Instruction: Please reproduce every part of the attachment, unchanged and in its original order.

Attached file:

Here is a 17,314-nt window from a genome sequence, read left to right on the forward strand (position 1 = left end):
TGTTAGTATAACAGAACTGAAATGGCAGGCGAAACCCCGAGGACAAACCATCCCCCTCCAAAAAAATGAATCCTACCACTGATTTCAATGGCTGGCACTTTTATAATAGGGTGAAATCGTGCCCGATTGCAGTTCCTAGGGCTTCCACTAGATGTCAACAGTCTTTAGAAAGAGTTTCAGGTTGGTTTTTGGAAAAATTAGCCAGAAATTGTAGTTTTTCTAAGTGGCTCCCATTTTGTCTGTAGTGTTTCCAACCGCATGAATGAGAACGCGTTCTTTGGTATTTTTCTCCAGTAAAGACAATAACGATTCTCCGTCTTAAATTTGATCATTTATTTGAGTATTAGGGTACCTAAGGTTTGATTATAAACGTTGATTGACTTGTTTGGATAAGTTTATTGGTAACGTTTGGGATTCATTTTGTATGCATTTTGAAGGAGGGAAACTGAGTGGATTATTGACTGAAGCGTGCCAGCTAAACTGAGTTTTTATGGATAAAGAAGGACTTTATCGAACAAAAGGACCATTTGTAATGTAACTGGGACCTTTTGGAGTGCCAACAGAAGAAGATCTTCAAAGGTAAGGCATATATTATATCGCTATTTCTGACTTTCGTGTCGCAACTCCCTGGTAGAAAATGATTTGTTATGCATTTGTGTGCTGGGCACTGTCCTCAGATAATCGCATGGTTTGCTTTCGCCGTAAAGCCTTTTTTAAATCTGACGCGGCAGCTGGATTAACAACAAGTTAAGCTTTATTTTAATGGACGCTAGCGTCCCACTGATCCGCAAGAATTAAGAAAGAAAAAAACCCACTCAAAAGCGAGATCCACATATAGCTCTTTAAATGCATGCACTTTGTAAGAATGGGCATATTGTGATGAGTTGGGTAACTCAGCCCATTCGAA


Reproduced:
Here is a 17,314-nt window from a genome sequence, read left to right on the forward strand (position 1 = left end):
TGTTAGTATAACAGAACTGAAATGGCAGGCGAAACCCCGAGGACAAACCATCCCCCTCCAAAAAAATGAATCCTACCACTGATTTCAATGGCTGGCACTTTTATAATAGGGTGAAATCGTGCCCGATTGCAGTTCCTAGGGCTTCCACTAGATGTCAACAGTCTTTAGAAAGAGTTTCAGGTTGGTTTTTGGAAAAATTAGCCAGAAATTGTAGTTTTTCTAAGTGGCTCCCATTTTGTCTGTAGTGTTTCCAACCGCATGAATGAGAACGCGTTCTTTGGTATTTTTCTCCAGTAAAGACAATAACGATTCTCCGTCTTAAATTTGATCATTTATTTGAGTATTAGGGTACCTAAGGTTTGATTATAAACGTTGATTGACTTGTTTGGATAAGTTTATTGGTAACGTTTGGGATTCATTTTGTATGCATTTTGAAGGAGGGAAACTGAGTGGATTATTGACTGAAGCGTGCCAGCTAAACTGAGTTTTTATGGATAAAGAAGGACTTTATCGAACAAAAGGACCATTTGTAATGTAACTGGGACCTTTTGGAGTGCCAACAGAAGAAGATCTTCAAAGGTAAGGCATATATTATATCGCTATTTCTGACTTTCGTGTCGCAACTCCCTGGTAGAAAATGATTTGTTATGCATTTGTGTGCTGGGCACTGTCCTCAGATAATCGCATGGTTTGCTTTCGCCGTAAAGCCTTTTTTAAATCTGACGCGGCAGCTGGATTAACAACAAGTTAAGCTTTATTTTAATGGACGCTAGCGTCCCACTGATCCGCAAGAATTAAGAAAGAAAAAAACCCACTCAAAAGCGAGATCCACATATAGCTCTTTAAATGCATGCACTTTGTAAGAATGGGCATATTGTGATGAGTTGGGTAACTCAGCCCATTCGAA